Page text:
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Chess 256

Introduction

Chess 256 is an attempt to scale FIDE Chess to a 16*16 board in as rigorous a manner as possible. It additional ruleset is constructed upon the idea of being able to emulate an orthodox game of Chess.

As such, Chess 256 is not just a variant of FIDE chess, but in terms of game trees, it is a superset of it.

Setup

The game foregoes any new types.

Setup mimics that of chess, with pieces replaced by 4 piece blocks, so as to fill out a 16 square board-rooks on the outside, knights, then bishops, then queens, and kings and orthodox pawns on the 3rd and 4th rank.

Pieces

Material types and their ratio are the same as in FIDE Chess; 32 orthodox pawns, 8 rooks, 8 knights, 8 bishops, 4 kings, 4 queens.

Rules

Objectives are exactly as that of FIDE chess, however several alterations have been made to the mechanics to map it to a 256 square board. They are as follows...

Conditional second move for short range pieces

Short range pieces may perform a second successive step to move to capture provided the 1st square is not occupied by a piece. The knight may in addition perform a second step if the piece is a friendly piece but not an enemy piece. In this way, short range pieces of FIDE chess preserve their relative values on a 16*16 board.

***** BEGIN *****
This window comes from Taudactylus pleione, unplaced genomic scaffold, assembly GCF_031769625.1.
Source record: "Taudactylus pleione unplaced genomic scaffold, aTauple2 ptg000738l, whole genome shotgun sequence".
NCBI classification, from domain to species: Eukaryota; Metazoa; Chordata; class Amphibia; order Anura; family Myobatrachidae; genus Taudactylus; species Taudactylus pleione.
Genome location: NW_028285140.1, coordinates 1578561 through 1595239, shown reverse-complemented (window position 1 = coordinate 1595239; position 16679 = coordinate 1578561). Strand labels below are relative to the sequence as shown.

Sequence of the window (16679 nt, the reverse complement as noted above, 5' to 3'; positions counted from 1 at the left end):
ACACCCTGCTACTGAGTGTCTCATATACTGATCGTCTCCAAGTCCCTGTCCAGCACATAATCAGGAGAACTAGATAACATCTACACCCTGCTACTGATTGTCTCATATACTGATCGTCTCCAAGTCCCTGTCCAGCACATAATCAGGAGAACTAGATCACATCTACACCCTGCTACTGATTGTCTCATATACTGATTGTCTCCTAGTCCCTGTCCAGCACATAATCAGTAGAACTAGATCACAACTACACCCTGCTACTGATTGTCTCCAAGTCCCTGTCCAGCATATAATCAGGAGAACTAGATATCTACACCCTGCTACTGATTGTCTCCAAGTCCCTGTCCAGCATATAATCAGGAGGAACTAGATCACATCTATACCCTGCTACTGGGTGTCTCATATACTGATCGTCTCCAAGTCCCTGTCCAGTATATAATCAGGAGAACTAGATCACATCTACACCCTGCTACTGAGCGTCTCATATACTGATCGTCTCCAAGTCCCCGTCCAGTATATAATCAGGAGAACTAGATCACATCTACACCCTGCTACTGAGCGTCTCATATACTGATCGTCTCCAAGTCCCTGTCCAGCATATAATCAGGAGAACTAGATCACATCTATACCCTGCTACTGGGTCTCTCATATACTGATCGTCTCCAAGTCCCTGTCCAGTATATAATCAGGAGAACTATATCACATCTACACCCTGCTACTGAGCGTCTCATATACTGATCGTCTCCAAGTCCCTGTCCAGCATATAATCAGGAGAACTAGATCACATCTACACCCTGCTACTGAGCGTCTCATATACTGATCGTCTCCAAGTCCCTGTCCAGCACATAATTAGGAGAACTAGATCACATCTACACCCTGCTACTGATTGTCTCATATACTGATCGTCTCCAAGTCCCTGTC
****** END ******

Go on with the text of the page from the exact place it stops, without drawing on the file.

Synchronous movement

The principle new mechanic in Chess 256 is that piece groups of common type that form symettrical structures may moveas one piece of that type. These structures are squares or lines with up to 4 connected pieces.

Diagonal clipping

Diagonal moving piece groups are only blocked by the central diagonal line of movement and thus can "clip" pieces that don't perfectly impede movement. This rule is necessary to preserve mobility of diagonal movement relative to othogonal for piece groups.

Castling

Any unmoved piece or piece groups may replicate FIDE castling with start and end positions mapped to the equivalent 4-blocks of Chess 256.

Pawn initial move, en passant, and promotion

Pawns can move up to 4 squares on an initial move, and 2 thereafter. En passant is expanded for the enhanced pawn movement (eg FIDE pawn bypassing FIDE pawn 2 files away can be captured en passant, with the pawn finishing on its file.

All pawns promote on the final rank to a Queen.

Checking, checkmate, and winning conditions

Game ends when any 1 king is captured. Check is enforced as in FIDE Chess.

Notes

Chess 256 largely negates common problems of larger variants-slack fragmented gameplay, weak attritional short range pieces, slow unreactive developement, sparse board setups. "Proof of concept" is that fools mate and scholars mate are achievable in an equivalent number of steps as in FIDE Chess, and indeed an entire game can be replicated if so desired.

Gameplay has extra elements. Territorial attritional combat is replaced by more organic assymetrical combat. Its arguable that this would still be a very playable game even without royal pieces. Group movement also adds an additional consideration in that more homogenous piece sets are more mobile.



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By Johnny Luken.
Web page created: 2012-10-09. Web page last updated: 2012-10-18